I had mixed emotions; relief, anger, a sense of betrayal. I felt saddened that I was not able to thank and say goodbye to the staff who had become my friends over the years. However, there were positives. If you can recall the summer of 2019, it was fantastic. Great weather, great sport – all enjoyed from my hammock in the garden. I re-joined the golf club, I played more racketball. I had the best tan ever. I immersed myself in the garden and re-acquainting myself with friends who had been neglected in recent years.
It is at times like this that you need family and friends. I am fortunate that I have the most supportive wife and family that you could ask for. As a typical male, you also need blokes around you. They keep you sane and grounded and I do not think they realise how their banal banter on the golf course and Friday night racketball and beers aided my recovery.
I convinced myself that everything was fine as the months ticked away. However, doubts remained, as testified by my continuing heart arrhythmia. I was bizarrely missing the pressure of the treadmill until, that is, lockdown arrived.
For more on mental health, sign up for Starbucks’ Finance Director, Jonny Jacobs’ session “Mental Fitness in business” at the AF Virtual Summit this Thursday, 14 May at 2pm BST.
A fast-forward to lockdown
As we all know, the UK lockdown commenced in mid-March. For some reason this seemed to change my mindset. I mentioned being ‘successful’ earlier and money was a component of my definition. However, the lockdown restrictions put in place and seeing the suffering of others, and the countries response, has changed my definition. The crisis has focused my mind on slowing down and appreciating the important things in life; family, friends, health and community. Unfortunately, money still has a place in the equation but its importance is significantly reduced. I am not sure why, perhaps a combination of factors, but suddenly my health issue has disappeared. All of a sudden, the treadmill is a distant memory.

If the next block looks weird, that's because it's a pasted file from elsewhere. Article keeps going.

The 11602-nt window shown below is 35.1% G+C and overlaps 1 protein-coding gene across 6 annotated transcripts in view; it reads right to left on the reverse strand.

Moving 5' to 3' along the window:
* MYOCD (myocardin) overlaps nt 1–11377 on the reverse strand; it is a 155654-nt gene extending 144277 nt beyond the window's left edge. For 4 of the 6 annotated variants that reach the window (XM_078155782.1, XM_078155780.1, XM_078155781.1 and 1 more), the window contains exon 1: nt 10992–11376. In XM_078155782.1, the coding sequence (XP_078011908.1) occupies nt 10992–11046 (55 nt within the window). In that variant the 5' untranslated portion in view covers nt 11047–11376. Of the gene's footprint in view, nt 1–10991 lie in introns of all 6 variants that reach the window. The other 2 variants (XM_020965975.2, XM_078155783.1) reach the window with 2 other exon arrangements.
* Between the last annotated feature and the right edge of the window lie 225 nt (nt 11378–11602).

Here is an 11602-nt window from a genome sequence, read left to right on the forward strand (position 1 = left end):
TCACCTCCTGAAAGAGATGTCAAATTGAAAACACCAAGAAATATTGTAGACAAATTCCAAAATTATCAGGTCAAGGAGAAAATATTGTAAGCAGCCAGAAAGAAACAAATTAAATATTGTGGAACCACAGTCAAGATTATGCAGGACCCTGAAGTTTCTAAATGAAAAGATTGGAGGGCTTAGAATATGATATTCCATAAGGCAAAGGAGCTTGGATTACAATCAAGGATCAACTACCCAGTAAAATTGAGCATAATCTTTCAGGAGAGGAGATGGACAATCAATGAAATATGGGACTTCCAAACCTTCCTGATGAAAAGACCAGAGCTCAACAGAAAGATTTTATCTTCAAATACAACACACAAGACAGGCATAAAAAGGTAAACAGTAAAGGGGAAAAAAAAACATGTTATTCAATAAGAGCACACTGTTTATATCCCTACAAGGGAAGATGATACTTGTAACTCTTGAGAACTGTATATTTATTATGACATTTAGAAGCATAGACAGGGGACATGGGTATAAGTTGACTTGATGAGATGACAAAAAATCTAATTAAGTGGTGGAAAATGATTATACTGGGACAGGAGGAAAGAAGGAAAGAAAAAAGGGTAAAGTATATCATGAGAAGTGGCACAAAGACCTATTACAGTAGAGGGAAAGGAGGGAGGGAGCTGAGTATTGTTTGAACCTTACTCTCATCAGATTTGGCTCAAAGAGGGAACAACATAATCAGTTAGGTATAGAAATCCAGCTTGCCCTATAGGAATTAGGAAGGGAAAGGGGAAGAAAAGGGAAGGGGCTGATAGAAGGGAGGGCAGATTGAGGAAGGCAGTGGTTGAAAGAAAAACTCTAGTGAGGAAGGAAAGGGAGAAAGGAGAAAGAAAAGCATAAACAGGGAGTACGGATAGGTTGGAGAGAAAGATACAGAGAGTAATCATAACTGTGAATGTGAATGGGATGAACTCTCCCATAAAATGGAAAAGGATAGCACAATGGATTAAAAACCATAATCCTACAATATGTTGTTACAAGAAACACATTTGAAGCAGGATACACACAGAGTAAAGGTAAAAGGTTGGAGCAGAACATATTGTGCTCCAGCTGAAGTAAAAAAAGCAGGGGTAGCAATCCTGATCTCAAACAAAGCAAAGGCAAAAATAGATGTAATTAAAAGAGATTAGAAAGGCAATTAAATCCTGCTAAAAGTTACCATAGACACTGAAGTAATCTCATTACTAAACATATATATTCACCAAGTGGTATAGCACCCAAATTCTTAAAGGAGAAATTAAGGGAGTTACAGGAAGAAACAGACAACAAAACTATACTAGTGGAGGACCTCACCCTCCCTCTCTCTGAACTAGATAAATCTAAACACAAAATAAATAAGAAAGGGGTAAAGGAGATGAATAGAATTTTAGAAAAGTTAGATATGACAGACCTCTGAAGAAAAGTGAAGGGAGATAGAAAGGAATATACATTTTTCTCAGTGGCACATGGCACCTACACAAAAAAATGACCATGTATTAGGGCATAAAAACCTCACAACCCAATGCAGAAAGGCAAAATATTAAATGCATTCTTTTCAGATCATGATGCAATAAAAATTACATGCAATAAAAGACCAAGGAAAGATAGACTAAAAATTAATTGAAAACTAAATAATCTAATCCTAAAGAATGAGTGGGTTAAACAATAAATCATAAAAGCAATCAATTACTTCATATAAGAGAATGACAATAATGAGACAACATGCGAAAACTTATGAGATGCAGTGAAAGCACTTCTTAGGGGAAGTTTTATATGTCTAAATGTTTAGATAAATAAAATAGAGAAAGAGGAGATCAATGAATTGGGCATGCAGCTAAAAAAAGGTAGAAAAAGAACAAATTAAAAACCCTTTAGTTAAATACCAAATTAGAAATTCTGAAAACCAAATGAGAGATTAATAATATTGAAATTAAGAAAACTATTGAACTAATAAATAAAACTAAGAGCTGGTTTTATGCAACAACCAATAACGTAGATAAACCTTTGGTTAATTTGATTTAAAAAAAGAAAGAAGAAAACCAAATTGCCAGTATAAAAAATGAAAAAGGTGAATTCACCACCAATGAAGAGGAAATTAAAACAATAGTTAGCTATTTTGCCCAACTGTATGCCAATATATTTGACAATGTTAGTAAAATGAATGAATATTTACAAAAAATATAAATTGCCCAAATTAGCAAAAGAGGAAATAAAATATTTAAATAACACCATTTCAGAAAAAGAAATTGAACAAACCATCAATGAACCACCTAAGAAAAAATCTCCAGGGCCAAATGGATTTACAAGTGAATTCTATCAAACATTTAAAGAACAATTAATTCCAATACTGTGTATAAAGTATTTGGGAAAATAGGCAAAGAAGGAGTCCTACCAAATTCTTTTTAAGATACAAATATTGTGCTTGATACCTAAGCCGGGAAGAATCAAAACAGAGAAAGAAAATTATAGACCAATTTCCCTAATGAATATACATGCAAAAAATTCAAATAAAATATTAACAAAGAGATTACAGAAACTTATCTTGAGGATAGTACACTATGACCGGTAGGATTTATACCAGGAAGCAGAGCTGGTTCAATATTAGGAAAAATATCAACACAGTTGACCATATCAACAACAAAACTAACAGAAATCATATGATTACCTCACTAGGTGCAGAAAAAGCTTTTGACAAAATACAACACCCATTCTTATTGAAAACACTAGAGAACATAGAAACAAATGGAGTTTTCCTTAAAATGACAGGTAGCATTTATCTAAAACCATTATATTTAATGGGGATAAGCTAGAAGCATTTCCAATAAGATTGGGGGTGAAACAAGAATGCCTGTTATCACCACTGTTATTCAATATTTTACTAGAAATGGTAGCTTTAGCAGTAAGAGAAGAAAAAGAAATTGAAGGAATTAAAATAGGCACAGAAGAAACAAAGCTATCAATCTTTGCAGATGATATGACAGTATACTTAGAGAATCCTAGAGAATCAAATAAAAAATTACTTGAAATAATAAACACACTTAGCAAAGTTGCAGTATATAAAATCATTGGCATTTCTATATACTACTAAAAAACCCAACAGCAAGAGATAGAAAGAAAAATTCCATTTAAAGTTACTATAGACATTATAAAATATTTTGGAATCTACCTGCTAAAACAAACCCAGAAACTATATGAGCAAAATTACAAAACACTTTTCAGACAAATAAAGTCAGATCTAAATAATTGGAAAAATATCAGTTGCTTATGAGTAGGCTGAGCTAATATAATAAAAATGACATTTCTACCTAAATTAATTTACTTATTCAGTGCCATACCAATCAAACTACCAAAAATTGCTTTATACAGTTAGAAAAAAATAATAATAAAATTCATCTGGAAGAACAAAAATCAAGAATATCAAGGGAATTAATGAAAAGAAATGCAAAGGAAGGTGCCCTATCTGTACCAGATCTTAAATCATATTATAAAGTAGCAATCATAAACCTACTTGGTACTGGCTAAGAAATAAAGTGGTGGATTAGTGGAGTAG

For some the treadmill has stalled
Many will be in the position where, through no fault of their own, they currently find themselves furloughed and in lockdown at home. For those of you in this situation, the treadmill has stalled. If this is you, or you may just be working from home, one of the positives of the lockdown has been that it is a great time for reflection, re-assessing and re-aligning your priorities. Perhaps there is no better time to re-define what ‘successful’ means to you, especially the importance of money.
Once you have done this you can decide whether you want to jump back on the treadmill or even change the speed you are running. I have made that decision in my life and I get the feeling it is the best decision I have made to date.
A word to employers
These are difficult times and I do not envy anyone who is an employer and is fighting to keep their business afloat. For many it will be necessary to reduce their workforce to achieve this, there is often no other choice. How you conduct this process will define both you and your organisation for the years to come. It will also have a significant impact on the mental wellbeing of the employee to whom you owe a duty of care. There is a saying about treating others the way you would want to be treated. I would go one step further; treat others the way you would like your son or daughter to be treated. This tends to evoke a more emotionally intelligent and caring response.
This article was written by Mark Cracknell, Head of Research at GenerationCFO.
18-24 May is Mental Health Awareness week in the UK. Please visit the Mental Health Foundation website for a wealth of resources and information on mental health for employees and businesses.
If you are suffering from mental health issues, this link provides details on services and organisations that offer help and support directly.
You’re not alone; talk to someone you trust. Sharing a problem is often the first step to recovery.